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What are Northern Lights?

Aurora Borealis

Official name for the Northern Lights
The official name for the Northern Lights is Aurora Borealis. They light up the sky in the Northern Hemisphere above the magnetic North Pole. The Northern Lights are a natural light display in the sky that is created by the Solar Wind as it is passing Earth.

Southern Lights
Aurora Australius is the official name for the Southern Lights. The Southern Lights are not as well known as the Northern Lights. A large portion of the area where the Southern Lights are visible is Antarctica and the Southern Ocean where few people live.

The Southern Lights  in the Southern Hemisphere are almost identical to the Northern Lights. The interaction between the gases in the atmosphere and the Solar Wind create the dancing lights in the sky at the North and South Poles.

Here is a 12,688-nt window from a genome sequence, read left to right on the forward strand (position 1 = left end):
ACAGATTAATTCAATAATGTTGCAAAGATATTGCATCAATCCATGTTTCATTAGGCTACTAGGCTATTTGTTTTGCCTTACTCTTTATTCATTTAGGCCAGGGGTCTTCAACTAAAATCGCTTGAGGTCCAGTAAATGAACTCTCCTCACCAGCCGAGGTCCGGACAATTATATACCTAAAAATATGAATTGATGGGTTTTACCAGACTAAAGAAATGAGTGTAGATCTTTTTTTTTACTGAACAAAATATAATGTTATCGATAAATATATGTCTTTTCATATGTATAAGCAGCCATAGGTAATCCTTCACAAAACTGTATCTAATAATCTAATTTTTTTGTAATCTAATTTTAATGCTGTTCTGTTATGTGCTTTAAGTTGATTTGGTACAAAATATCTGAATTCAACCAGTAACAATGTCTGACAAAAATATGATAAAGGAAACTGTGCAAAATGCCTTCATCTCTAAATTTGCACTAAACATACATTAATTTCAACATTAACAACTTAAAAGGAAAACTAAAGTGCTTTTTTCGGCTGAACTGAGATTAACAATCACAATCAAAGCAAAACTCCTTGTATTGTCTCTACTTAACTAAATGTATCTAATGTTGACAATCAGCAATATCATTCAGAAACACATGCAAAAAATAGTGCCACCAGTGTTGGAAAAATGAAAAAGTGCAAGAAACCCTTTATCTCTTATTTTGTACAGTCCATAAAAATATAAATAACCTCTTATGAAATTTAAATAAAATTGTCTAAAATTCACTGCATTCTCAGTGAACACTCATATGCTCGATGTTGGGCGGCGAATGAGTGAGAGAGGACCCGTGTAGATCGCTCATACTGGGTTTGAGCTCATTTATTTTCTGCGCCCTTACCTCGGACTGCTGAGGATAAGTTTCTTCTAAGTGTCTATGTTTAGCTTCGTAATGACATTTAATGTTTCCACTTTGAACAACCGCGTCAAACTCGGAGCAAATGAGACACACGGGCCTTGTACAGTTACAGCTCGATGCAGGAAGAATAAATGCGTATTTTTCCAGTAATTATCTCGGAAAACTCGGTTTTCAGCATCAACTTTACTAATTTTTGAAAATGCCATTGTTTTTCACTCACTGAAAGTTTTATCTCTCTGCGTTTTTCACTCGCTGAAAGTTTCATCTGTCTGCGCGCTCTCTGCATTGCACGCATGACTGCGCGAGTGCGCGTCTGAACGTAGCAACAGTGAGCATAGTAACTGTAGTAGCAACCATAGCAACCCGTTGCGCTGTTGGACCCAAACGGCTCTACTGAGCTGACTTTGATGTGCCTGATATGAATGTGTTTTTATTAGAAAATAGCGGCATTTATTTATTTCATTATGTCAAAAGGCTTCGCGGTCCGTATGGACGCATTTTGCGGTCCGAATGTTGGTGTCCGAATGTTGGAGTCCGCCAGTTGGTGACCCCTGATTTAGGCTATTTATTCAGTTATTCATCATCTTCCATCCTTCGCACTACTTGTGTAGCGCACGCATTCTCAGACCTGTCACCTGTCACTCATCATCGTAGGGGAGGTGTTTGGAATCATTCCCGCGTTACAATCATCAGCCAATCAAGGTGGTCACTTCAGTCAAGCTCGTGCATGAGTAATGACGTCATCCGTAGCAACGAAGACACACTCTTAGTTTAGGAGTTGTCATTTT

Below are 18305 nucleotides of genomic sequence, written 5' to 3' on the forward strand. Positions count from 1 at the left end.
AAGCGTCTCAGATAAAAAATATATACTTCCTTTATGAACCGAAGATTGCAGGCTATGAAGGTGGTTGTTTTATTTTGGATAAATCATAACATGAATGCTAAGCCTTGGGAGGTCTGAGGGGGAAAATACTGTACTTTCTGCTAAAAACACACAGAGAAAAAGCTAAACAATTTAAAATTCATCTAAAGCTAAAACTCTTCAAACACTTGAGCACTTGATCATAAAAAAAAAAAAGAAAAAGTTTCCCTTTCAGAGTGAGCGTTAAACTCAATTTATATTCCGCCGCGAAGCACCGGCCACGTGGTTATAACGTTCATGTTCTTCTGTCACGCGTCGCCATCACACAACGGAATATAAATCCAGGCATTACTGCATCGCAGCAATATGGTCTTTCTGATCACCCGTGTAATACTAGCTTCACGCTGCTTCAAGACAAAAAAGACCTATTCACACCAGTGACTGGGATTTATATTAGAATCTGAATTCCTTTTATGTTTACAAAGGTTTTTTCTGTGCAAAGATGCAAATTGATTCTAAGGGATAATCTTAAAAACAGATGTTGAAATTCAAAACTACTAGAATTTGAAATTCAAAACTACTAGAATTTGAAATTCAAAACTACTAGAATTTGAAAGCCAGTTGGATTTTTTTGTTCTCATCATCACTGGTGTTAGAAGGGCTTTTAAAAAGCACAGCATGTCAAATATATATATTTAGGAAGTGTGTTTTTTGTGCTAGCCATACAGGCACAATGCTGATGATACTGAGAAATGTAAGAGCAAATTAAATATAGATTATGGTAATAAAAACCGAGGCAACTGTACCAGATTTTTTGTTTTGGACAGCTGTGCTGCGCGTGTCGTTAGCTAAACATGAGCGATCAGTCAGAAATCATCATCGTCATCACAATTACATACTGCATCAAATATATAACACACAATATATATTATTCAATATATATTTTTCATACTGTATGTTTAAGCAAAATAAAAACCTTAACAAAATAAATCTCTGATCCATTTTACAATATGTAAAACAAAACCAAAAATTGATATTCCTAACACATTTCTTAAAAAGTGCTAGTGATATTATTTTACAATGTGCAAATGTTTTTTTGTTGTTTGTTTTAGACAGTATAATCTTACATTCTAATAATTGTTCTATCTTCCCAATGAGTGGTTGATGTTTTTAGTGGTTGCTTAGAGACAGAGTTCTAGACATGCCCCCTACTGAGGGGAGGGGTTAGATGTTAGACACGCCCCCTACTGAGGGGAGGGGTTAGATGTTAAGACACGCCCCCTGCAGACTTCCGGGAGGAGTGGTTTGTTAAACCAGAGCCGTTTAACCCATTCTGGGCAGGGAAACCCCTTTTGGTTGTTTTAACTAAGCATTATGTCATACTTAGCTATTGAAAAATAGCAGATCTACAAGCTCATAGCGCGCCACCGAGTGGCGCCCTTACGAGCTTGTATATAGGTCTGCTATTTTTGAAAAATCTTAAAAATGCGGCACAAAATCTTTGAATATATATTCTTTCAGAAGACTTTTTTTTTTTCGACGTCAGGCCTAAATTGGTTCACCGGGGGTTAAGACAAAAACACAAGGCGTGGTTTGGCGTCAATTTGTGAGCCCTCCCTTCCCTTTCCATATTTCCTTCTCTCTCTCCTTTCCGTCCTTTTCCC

Northern Lights in Alaska  USGS

Watching the Northern Lights

Viewing lights near North Pole
People living close enough to the magnetic North Pole have watch the Northern Lights for thousands of years. The Ancient Chinese and Greek people wrote about the Northern Lights. The Eskimo’s and Scandinavian people have told oral stories about the Northern Lights for hundreds of years. 

Viewing Northern Lights in Norway, Sweden and Finland
Today, people living in Europe can travel to the northern parts of Norway, Sweden, and Finland to view the lights. Northern Norway is a favorite place for people living in Europe to view the lights. Guided tours and self drive tours are available in Iceland.

Watching Northern Lights in Fairbanks and Nome Alaska 
People living in North American can visit Fairbanks and Nome Alaska to view the lights. 
Canada’s Northwest Territories have places where you can watch the Northern Lights. The best months to watch the Aurora Borealis in these areas is February, March, September and October. 

Naming Aurora Borealis

Pierre Gassendi in 1621 named the glowing lights in the sky.  Aurora is the Roman goddess of dawn. Borealis is the Greek word for the north wind. Gassendi chose those two words because the Northern Lights are most active late at night or early in the morning when there is a new moon.